That said, I must also say I don't harbor a lot of enthusiasm for those who would set a date specific by which U.S. forces should leave. I think that risks being counterproductive, both in Iraq, because I do think it would lead to a bad situation getting worse, and I do think that it would increase regional involvement in the situation there, not in helpful ways. And I think it would raise some big questions around the world about American staying power and reliability. My own approach, and I emphasize the word is approach, I don't use the word solution because I don't believe a solution exists; I don't believe the word success is a realistic word to use. I don't believe Iraq is going to become a model for the region's transformation anytime soon, shall we say. My own approach is to gradually shift in the direction of fewer U.S. troops, less presence in Baghdad, less involvement in day-to-day operations. More emphasis on training to some extent, advising, and essentially to buy time for the Iraqis to move in a direction of a national, rather than a secular approach if they so choose. In the process we'd dramatically reduce American casualties, and again I'd rather avoid a situation where the United States is seen as the cause of Iraq's failure, if in fact Iraq does end up failing, which is at least one way things could continue to evolve. But I think our options there are essentially to make a, is to limit our losses. I simply don't think we have the option of again turning things around anytime soon.

What might be the most strategically challenging question for the next couple of years in the region is Iran. The area I would highlight most is Iran's enriched, uranium enrichment program and I think there are simply fundamental questions about the world's tolerance for this and Iran's determination to pursue it. And I think at the end of the day there's only a few options. I don't think, by the way, that regime change is one of them. I don't think we can bring it about and in any case, I don't think strategically we can count on it as a way of solving this problem for us.

So I think that as a result there are only three options. One is to simply allow this to happen, to live with it. If I may again exercise understatement, I don't find that an attractive option. The idea of having the revolutionary guard in Iran controlling nuclear material and nuclear weapons ought to give one pause, to say the least. Military operations, we can talk about it, but again I don't find that terribly attractive. It's impossible to destroy what you don't know about. You can't always destroy what you do know about. I think we maybe buy a little bit of time in disrupting the uranium program, I don't think we'd eliminate it. I don't think in any way we would prevent its reconstruction I think that would happen, but in ways we couldn't reach, which is in some ways the North Korea experience. I also think Iran has multiple ways of responding or retaliating to an American or Israeli, or any other use of force.

What I would recommend is some version of what we're doing but with an important change. So I would continue to mount economic pressure through sanctions that are targeted. I would not rule out the use of military force, but I would put forward a much more developed comprehensive negotiating position and I would do that without preconditions. My own view in diplomacy is preconditions tend not to be, for the most part, a good idea. What matters in a negotiation is where you come out, not where you go in. Again I would, so I would not insist that Iran give up certain options. To begin with I would simply negotiate my way in that, hopefully in that direction.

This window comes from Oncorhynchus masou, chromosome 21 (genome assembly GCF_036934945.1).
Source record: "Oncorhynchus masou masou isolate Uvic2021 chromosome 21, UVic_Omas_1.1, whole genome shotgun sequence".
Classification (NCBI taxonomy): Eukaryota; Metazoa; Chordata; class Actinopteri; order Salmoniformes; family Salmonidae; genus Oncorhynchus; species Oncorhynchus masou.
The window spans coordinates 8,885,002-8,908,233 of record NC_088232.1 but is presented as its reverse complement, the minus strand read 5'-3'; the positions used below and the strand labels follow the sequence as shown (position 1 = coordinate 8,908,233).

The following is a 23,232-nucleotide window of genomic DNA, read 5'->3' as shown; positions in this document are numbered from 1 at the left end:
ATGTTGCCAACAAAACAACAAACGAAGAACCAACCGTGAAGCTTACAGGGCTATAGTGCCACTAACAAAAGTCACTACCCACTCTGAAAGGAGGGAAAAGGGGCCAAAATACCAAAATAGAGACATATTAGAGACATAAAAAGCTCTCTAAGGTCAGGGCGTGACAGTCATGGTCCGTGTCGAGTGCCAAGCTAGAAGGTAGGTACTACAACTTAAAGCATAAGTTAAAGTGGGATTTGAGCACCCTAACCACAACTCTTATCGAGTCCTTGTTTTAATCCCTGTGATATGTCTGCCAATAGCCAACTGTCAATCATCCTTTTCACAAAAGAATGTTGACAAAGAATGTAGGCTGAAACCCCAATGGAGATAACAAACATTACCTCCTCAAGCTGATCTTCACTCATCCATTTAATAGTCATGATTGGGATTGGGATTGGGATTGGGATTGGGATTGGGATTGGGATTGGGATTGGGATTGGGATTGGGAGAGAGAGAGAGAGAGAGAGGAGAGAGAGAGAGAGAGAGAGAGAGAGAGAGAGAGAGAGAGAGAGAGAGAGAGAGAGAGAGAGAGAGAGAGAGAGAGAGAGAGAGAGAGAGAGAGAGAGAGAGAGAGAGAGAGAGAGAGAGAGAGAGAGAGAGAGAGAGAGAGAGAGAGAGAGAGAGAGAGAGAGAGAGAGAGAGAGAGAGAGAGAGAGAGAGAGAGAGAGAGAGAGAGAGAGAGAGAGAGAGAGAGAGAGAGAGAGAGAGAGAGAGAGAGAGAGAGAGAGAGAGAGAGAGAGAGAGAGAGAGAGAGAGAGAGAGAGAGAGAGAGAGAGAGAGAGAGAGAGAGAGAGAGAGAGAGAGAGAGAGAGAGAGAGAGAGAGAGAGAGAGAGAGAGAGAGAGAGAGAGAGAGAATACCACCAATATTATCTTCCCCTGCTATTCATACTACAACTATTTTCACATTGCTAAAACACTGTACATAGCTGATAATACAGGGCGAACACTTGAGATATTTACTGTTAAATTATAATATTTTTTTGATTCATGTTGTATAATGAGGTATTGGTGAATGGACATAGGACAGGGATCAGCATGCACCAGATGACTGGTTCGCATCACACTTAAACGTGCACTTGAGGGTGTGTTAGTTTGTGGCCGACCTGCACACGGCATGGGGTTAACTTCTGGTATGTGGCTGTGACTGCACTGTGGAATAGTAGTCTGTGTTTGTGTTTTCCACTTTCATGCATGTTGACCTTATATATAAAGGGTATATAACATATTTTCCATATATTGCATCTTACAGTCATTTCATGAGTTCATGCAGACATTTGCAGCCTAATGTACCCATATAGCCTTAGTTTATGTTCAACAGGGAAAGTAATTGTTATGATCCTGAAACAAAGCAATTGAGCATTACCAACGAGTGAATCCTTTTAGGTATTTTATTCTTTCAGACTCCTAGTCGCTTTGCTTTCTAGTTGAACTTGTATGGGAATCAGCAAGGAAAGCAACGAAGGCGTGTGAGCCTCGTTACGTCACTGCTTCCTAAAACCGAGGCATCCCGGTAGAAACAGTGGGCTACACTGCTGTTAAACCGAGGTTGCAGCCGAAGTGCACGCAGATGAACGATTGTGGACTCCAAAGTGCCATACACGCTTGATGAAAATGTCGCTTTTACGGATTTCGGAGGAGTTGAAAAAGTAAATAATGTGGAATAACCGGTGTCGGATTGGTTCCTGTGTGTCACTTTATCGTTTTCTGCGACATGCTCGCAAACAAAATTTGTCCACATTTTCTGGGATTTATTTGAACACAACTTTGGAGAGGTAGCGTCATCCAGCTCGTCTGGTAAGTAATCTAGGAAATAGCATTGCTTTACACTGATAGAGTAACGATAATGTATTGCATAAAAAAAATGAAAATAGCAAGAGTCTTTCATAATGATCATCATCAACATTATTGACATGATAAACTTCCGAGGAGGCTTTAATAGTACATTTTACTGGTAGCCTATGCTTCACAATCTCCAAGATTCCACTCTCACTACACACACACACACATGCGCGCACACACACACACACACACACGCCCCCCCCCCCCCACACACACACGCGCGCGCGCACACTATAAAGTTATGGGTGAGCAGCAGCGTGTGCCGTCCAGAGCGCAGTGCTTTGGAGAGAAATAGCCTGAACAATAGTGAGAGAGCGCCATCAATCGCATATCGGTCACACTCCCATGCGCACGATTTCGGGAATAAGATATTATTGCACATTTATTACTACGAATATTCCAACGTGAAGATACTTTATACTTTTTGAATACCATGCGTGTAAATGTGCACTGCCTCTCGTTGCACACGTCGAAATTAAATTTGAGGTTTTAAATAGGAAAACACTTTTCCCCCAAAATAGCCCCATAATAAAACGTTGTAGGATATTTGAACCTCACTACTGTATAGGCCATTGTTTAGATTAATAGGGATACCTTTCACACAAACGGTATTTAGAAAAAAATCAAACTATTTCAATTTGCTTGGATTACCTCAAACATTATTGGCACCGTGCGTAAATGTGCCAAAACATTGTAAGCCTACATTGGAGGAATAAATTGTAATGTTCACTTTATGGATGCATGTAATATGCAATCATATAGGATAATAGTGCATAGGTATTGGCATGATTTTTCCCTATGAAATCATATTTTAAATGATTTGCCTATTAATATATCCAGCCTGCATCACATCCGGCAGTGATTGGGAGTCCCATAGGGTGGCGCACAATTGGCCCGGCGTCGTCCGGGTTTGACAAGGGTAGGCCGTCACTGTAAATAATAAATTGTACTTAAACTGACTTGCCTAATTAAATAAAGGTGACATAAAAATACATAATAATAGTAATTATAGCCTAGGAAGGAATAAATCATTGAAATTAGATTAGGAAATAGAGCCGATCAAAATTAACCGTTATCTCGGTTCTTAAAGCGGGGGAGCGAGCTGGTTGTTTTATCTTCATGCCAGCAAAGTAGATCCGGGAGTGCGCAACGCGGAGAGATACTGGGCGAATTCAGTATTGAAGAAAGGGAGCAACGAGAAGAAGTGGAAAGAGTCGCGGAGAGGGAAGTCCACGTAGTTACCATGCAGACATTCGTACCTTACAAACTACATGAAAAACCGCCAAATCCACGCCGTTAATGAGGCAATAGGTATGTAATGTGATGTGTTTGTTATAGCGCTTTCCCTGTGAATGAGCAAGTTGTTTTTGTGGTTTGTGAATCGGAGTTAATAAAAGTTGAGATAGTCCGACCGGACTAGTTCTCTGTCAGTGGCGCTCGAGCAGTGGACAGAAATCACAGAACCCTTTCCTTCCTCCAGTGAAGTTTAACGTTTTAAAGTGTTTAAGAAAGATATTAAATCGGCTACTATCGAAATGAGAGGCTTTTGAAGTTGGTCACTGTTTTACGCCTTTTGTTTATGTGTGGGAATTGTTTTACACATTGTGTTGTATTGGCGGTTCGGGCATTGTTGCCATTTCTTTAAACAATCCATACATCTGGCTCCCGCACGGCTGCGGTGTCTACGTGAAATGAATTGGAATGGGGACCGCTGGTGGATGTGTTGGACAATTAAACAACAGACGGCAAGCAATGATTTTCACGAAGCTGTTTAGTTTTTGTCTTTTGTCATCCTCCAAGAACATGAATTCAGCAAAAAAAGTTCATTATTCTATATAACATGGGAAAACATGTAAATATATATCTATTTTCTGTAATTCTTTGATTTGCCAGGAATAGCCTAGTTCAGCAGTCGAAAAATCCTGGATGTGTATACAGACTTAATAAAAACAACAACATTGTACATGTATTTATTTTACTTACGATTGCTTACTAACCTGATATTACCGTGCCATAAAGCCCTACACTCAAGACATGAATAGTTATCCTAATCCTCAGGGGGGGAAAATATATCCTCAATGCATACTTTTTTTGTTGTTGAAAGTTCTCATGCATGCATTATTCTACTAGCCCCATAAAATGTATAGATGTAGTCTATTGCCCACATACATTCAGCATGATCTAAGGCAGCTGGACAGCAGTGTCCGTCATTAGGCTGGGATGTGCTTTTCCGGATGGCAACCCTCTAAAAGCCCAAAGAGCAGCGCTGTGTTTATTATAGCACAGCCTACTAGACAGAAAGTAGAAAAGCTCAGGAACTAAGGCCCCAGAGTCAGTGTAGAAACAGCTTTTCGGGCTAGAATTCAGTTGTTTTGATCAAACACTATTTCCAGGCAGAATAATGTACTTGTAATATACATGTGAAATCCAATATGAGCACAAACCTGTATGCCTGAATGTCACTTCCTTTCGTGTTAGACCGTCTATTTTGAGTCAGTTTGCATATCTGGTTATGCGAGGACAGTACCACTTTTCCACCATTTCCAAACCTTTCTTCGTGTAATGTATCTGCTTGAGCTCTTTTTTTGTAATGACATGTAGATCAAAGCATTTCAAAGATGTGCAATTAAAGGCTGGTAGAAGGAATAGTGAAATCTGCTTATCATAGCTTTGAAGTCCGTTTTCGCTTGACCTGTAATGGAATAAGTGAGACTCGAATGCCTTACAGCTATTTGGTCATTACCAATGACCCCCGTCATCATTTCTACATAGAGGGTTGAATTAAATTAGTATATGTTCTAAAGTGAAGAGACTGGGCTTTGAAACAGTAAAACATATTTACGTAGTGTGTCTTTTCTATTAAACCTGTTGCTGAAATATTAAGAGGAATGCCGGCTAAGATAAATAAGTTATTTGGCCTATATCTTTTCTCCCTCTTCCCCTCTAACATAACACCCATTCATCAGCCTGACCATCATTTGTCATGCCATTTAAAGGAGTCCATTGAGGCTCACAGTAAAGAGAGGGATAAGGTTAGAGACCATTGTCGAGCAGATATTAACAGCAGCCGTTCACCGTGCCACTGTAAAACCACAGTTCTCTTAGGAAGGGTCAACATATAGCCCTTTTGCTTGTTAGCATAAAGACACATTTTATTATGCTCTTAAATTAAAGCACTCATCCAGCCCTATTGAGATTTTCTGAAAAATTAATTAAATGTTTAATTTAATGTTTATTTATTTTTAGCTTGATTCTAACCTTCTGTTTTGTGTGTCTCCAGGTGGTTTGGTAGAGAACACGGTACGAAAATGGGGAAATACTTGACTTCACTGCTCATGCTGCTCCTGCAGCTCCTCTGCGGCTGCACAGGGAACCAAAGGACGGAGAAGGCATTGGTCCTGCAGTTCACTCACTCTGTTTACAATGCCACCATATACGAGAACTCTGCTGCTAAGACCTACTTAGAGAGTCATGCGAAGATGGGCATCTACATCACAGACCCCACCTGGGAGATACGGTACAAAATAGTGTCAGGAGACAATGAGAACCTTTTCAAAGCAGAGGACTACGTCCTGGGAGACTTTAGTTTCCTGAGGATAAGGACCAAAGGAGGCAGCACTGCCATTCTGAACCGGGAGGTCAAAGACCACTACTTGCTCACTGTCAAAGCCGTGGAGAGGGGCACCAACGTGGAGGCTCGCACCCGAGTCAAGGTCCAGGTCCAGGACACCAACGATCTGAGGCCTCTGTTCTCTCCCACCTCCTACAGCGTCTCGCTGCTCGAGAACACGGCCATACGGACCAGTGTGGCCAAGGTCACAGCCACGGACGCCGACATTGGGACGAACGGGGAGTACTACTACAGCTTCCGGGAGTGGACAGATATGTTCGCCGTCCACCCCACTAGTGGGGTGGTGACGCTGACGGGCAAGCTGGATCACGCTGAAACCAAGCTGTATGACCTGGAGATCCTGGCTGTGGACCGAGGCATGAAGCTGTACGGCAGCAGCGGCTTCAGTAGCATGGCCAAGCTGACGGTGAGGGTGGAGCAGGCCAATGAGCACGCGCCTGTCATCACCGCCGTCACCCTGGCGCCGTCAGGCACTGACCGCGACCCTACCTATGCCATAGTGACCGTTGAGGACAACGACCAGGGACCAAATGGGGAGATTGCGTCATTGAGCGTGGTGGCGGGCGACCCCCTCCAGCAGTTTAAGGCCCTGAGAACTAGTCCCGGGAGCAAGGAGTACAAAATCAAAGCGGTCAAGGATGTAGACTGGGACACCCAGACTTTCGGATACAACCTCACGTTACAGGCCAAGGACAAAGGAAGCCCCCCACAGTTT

The Israeli-Palestinian dispute, which is in some ways the one that where everyone is most familiar with, we're about to mark, I would not use the word celebrate, but we're about to mark essentially four decades of the Middle East being defined by the consequences of the 1967 war. And in some ways relations between Israelis and Palestinians are worse than they've been in a long time and the complications for peacemaking are greater than they have been for some time. For any negotiation to work and recently we've had a good experience, which is Northern Ireland, something I was involved with for three years, but for any negotiation of this sort to work you need a basic formula and you need a process that the parties are willing to participate in. But most important, you need leadership on the various sides of a dispute that's willing and able. Both willing and able to enter into a deal, make some compromises, sell those compromises to their respective constituencies, discipline those who would, who would reject them. Unfortunately I don't think, on either side of the Israeli-Palestinian dispute we have such leadership now. We do not have leadership that is both able and willing to do those tasks.

In that environment, pushing them together, I don't believe is going to work in this sort of twice monthly talks that we're now, the United States is promoting between Israeli and Palestinian leaders. It's not obvious that that will actually buy you much. What I would recommend and I recommended it in the Wall Street Journal as you know, is the United States beginning to spell out where we're heading. Again, not because I want to invite people to Camp David next weekend, but I want to set in motion political debates on both the Israeli and Palestinian side, where I think, which have a chance of bringing about leadership that could be willing to, and able to make the necessary compromises.

I think on the Palestinian side in particular it's important to show most Palestinians that there is a pay off that rejects violence that could result in an attractive and viable Palestinian state. This would give the, you know, the president of the Palestinian authorities something to work with. It would give him and others ways to challenge Hamas. And maybe at some point, as is often the case in history, there is a showdown between various groups of Palestinians; those who would be willing to accept such an outcome and those who want more. Well if that's the case, so be it. Again history suggests that that sometimes happens. It's also possible that splits would emerge in Hamas; those sorts of things have been known to happen historically.